Graduation Year


Document Type




Degree Name

Doctor of Philosophy (Ph.D.)

Degree Granting Department

Mechanical Engineering

Major Professor

Manoj K. Ram, Ph.D.

Co-Major Professor

Ashok Kumar, Ph.D.

Committee Member

Rajiv Dubey, Ph.D.

Committee Member

Andrew Hoff, Ph.D.

Committee Member

Sylvia Thomas, Ph.D.

Committee Member

Sagar Pandit, Ph.D.


nanoparticle vs nanowire, doping, surfactant, binder, photoelectrochemical catalysis


The techniques mostly used to decontaminate air as well as water pollutants have drawbacks in terms of higher costs, require secondary treatment, and some methods are very slow. So, emphasis has been given to water though the use of photocatalysts, which break organic pollutants to water and carbon dioxide and leave no trace of by-products at the end. Photocatalytic remediation aligns with the waste and wastewater industries’ zero waste schemes with lower cost, eco-friendly and sustainable treatment technology. The commonly used photocatalysts such as titanium oxide (TiO2), zinc oxide (ZnO), tungsten oxide (WO3) have band gap of nearly 3.2 eV. The lower energy band-gap of a semiconductor makes it a better photocatalyst. The major drawbacks of photocatalysts are its inefficiency to work under visible light and high photocorrosion which limits its uses. These limitations can be mitigated through dopants and the formation of varying morphologies like nanowires, nanoparticles, nanotubes etc. Several organic pollutants are insoluble in water, which inhibits the pollutant (insoluble) to come in contact with photocatalytic material thus hindering remediation characteristic of a photocatalyst. Binder material used to immobilize the photocatalytic material tends to decompose due to oxidative and reduction reactions around the photocatalyst which causes the loss of photocatalytic material.

This investigation displays the advantage of organic remediation in visible radiation using graphene (G) doped TiO2 nanoparticles and nanowires. The nanostructured G-TiO2 nanoparticles and G-TiO2 nanowires were synthesized using sol-gel and hydrothermal methods. The nanostructured materials were characterized using scanning electron microscopy (SEM), Transmission electron microscopy (TEM), X-ray diffraction (XRD), UV-visible spectroscopy (UV-vis), Fourier transform infrared spectroscopy (FTIR) and particle analyser procedures. The remediation of organic compounds (methyl orange) in water was achieved under visible radiation using graphene doped nanostructured photocatalytic materials. The sol-gel synthesized G-TiO2 nanoparticles has shown complete remediation of methyl orange (MO) in less than four hours, thus displaying enhanced photocatalytic activity achieved through graphene doping on TiO2 nanostructures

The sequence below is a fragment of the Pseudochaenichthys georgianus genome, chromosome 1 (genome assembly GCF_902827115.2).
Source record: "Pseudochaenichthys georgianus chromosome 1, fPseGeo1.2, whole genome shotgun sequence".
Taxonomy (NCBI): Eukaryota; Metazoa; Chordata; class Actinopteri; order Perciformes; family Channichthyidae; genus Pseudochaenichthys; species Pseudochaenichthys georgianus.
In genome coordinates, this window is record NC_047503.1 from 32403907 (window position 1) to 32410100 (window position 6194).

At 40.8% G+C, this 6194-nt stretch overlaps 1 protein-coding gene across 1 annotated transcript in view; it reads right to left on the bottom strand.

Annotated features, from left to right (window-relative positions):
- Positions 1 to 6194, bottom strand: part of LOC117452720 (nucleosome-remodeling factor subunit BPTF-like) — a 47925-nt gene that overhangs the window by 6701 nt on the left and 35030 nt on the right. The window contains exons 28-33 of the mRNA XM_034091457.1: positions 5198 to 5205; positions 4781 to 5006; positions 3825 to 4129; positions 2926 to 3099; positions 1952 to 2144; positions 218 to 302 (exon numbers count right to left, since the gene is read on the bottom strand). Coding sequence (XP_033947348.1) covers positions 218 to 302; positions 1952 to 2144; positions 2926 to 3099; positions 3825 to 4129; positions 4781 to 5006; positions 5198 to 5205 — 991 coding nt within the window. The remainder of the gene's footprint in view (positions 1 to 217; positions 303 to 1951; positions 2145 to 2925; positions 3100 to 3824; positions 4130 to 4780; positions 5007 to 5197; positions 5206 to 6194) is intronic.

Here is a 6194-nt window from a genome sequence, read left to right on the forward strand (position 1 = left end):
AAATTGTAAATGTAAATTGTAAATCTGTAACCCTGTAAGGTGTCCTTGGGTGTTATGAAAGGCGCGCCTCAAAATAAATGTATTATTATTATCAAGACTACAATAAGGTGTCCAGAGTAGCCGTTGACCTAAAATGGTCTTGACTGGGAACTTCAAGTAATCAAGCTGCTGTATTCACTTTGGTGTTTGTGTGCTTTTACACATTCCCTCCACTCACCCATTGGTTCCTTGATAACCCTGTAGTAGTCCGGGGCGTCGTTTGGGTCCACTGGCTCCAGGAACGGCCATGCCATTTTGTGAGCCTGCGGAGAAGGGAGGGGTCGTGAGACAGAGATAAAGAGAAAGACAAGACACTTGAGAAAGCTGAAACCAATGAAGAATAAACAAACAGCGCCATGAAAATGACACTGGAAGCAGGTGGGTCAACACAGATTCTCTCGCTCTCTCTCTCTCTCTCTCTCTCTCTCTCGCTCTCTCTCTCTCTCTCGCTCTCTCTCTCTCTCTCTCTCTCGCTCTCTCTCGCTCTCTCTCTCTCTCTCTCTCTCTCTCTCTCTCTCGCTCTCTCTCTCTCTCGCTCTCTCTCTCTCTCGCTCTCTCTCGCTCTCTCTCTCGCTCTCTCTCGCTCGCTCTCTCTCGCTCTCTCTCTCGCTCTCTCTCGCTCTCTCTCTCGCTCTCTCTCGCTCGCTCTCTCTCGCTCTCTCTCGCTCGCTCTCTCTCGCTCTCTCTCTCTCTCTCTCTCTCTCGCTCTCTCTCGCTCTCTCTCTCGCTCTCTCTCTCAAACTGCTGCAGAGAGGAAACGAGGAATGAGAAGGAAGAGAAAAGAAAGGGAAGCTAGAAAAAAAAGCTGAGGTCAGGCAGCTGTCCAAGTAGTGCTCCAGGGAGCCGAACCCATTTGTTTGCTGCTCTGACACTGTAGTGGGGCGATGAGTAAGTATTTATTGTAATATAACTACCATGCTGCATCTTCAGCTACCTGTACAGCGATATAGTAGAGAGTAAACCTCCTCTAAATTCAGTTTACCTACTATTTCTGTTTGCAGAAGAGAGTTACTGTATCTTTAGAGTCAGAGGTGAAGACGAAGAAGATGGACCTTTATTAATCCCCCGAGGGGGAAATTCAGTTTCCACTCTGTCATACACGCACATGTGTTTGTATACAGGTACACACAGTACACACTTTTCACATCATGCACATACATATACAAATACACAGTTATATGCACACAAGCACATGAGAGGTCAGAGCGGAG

The dopant and structure introduced in zinc oxide (ZnO) nanomaterials bring foundation for enhanced photocatalytic activity due to lowering of the band gap, and decreasing of photocorrosion through delaying of electron-hole recombination. The challenge to synthesize both nanowire and nanoparticle structures of ZnO doped with graphene (G) are carried out by simple and cost effective hydrothermal as well as super saturation precipitation techniques, respectively. Various nanostructures of ZnO have been synthesized using precipitation and hydrothermal methods are ZnO nanoparticles, G doped ZnO nanoparticles, ZnO nanowires, G doped ZnO nanowires, TiO2 seeded ZnO nanowires and G doped TiO2 seeded ZnO nanowires The synthesized ZnO based nanostructures were characterized using SEM, TEM, XRD, UV-vis, FTIR and particle analyser methods respectively. The standard organic pollutant methyl orange (MO) dye was employed in the water to understand the effective remediation using ZnO nanostructured materials under visible light radiation. The G-ZnO NW structure has shown effective remediation of MO in water in three hours compared to other synthesized nanostructured ZnO materials.

The petroleum compounds were photocatalytically remediated from water using G- TiO2 nanoparticles material in visible light radiation. The G-TiO2 nanoparticle was synthesized using sol-gel technique and used on various petroleum-based chemicals (toluene, naphthalene and diesel) were remediated, and samples were analysed using optical and gas chromatography (GC) techniques. The importance of pollutant to come in contact with photocatalyst have been demonstrated by employing surfactant along with G-TiO2 nanoparticles to remediate naphthalene.

Earlier studies in this investigation have shown that graphene (G) doping in both titanium oxide (TiO2) and zinc oxide (ZnO), has brought about a reduction in photocorrosion, and an increase in the photocatalytic efficiency for remediation of organics under visible light (λ > 400nm). However, the graphene doped photocatalysts have proven to be hard to coat on a surface, due to the strong hydrophobic nature of graphene. So, attempts have been made to use polyaniline (PANI), a conducting polymer, as a binder material by insitu polymerization of aniline over G-TiO2 nanoparticles (G-TiO2 NP) and G-ZnO nanowires (G-ZnO NW) & characterized using SEM, XRD, UV-vis and FTIR techniques. The photocatalytic, as well as photoelectrochemical catalytic performance of PANI:G-TiO2 NP and PANI:G-ZnO NW, were investigated. The standard MO in water was used for both PANI:G-TiO2 NP and PANI:G-ZnO NW electrodes on conducting substrates. 1:1 PANI:G-TiO2 NP shows an increase of 31% in the remediation of MO in water at potential of +1000 mV, and with the ease in coating PANI:G-TiO2 NP and PANI:G-ZnO NW on various substrates, on top of the visible light remediation allows for the use of these materials and process to be used for practical applications of remediation of organics from water.